Out of an abundance of caution

Farm & Countryside Commentary by Elbert van Donkersgoed

Editor's NOTE

Elbert van Donkersgoed is the Strategic Policy Advisor of the Christian Farmers Federation of Ontario, Canada. CFFO is supported by 4,500 family farmers across the province of Ontario.

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February 17, 2004: We say, "Food is safe for health, farming systems are safe for the environment," and then we layer on the regulations. I wonder why?

The food chain is transforming best management practices into rules and regulations, standards and protocols. I wonder why?

It all started with one voluntary Environmental Farm Plan more than a decade ago. Now they are everywhere -- few are voluntary or will stay voluntary for long. Here's a sample list of the plans, protocols, standards, rules and guidance documents that have arrived for many farmers in little more than a decade: nutrient management plans, contingency plans, emergency plans, hazard analysis critical control point (HAACP), quality assurance programs, refugia for BT corn, technology use agreements and traceability initiatives. More are coming: animal transport standards, deadstock management, antibiotic resistance management, ISO 14000 - an international environmental management standard -- and source water protection plans. This transformation to formal, documented assurance schemes has emerged throughout the food chain. I wonder why?

Is it because the food chain is adopting more and more industrial methods of production and there is no way to trust industrial processes in the same way we trust food with the farmer's face on it? Is it because the long-distances that so much of our food travels adds new risks? The discovery of mad cow disease in North America has already resulted in half a dozen new rules and additional recommendations from an international panel of experts. The goal is to re-establish long-distance, cross border movements.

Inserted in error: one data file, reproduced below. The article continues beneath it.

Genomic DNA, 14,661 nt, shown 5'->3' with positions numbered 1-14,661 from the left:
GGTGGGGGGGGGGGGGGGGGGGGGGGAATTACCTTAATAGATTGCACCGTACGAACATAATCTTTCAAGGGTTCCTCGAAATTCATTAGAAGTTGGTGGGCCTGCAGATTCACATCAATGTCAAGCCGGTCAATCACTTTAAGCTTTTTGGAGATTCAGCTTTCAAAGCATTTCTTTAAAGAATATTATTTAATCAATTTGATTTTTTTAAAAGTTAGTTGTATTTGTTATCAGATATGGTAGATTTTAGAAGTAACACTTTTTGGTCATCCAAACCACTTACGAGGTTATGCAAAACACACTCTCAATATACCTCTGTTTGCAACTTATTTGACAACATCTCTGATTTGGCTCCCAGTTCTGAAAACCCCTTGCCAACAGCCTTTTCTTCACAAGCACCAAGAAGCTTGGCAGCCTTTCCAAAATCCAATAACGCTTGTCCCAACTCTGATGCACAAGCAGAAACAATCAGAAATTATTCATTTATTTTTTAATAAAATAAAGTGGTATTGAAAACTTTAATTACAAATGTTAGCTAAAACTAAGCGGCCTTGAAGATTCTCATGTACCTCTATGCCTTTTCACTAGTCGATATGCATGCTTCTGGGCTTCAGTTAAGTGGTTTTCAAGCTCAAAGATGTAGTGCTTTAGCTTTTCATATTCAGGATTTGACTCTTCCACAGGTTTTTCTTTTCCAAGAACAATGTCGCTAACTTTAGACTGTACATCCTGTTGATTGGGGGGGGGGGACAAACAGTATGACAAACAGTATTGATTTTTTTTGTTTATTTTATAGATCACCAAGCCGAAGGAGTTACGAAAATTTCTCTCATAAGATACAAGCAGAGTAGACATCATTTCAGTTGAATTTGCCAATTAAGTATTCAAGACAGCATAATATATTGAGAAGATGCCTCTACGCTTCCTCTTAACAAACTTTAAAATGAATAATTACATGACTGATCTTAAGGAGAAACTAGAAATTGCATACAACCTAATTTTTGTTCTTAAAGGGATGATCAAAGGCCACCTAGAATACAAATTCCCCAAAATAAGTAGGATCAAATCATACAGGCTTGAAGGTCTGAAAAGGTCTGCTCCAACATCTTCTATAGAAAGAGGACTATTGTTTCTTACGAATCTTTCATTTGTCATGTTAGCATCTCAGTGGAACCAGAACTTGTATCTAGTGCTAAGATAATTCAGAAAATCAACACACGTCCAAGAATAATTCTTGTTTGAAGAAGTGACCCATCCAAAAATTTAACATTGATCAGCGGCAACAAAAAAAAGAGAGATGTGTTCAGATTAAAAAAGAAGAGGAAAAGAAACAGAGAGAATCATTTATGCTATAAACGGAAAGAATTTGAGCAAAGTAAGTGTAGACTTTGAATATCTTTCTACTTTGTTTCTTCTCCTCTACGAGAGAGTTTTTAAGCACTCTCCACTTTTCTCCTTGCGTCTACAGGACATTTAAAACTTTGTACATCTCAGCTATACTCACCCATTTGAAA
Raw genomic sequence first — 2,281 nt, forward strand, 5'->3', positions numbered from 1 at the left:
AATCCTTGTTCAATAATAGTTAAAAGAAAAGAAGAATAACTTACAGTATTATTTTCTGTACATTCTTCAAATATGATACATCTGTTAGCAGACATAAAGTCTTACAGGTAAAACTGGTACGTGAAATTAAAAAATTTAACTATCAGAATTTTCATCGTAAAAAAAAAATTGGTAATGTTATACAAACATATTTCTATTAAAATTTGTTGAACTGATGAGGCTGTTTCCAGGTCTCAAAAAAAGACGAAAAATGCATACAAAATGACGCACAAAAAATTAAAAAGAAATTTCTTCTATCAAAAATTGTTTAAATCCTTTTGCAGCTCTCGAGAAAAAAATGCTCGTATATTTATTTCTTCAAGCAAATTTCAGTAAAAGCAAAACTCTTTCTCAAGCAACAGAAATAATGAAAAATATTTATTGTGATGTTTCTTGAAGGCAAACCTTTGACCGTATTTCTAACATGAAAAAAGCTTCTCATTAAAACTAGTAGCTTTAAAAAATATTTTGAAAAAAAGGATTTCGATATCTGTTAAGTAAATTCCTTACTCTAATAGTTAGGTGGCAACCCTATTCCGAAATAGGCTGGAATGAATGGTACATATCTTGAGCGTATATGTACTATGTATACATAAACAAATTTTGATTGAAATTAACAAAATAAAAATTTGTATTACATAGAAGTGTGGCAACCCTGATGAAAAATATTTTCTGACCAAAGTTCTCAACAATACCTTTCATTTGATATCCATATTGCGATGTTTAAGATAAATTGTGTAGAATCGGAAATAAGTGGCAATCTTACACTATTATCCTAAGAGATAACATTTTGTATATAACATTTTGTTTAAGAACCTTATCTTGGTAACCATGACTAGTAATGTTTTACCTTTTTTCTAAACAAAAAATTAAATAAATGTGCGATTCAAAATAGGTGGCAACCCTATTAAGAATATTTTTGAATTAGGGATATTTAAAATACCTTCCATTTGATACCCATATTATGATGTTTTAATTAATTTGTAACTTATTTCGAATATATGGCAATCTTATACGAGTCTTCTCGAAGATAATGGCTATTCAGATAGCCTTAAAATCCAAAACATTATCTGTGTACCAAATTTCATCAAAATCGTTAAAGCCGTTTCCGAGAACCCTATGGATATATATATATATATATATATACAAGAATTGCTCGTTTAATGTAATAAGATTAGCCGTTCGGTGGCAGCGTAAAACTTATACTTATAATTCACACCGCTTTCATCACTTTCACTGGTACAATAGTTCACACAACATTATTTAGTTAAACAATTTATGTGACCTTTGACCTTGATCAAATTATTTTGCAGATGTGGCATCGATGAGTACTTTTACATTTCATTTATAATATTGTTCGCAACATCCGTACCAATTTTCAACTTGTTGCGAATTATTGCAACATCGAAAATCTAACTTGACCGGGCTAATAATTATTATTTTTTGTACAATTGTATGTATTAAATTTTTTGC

What if all this emphasis on formal assurance programs creates unrealistic expectations about the safety of food for health and the security of our farming systems for the environment? Food and farming, after all, are rooted in living plants and animals. Life is ecological. Subject a part of the creation to a repetitive industrial process and creation will change, adapt, and eventually work around such constraints.

These questions underlie the Christian Farmers Federation's seminar series this winter. I invite you to join us at one of our eleven sessions. Help us explore the question: Can still more regulations make the food chain safer for our health and for our environment?

The series starts on February 16 in Simcoe and ends on March 26 near Ottawa. Dates, locations and registration are on the CFFO website at www.christianfarmers.org or call: 519-837-1620.

The Americans tell us that new rules are appropriate in response to the identification of one sick cow "out of an abundance of caution." Europeans would just characterize these steps as the implementation of the precautionary principle. I wonder if all these formal assurances create unrealistic expectations about the safety of our food chain.


For complete list of events, please visit: www.christianfarmers.org/cffo-at-work/workshops/schedule.htm



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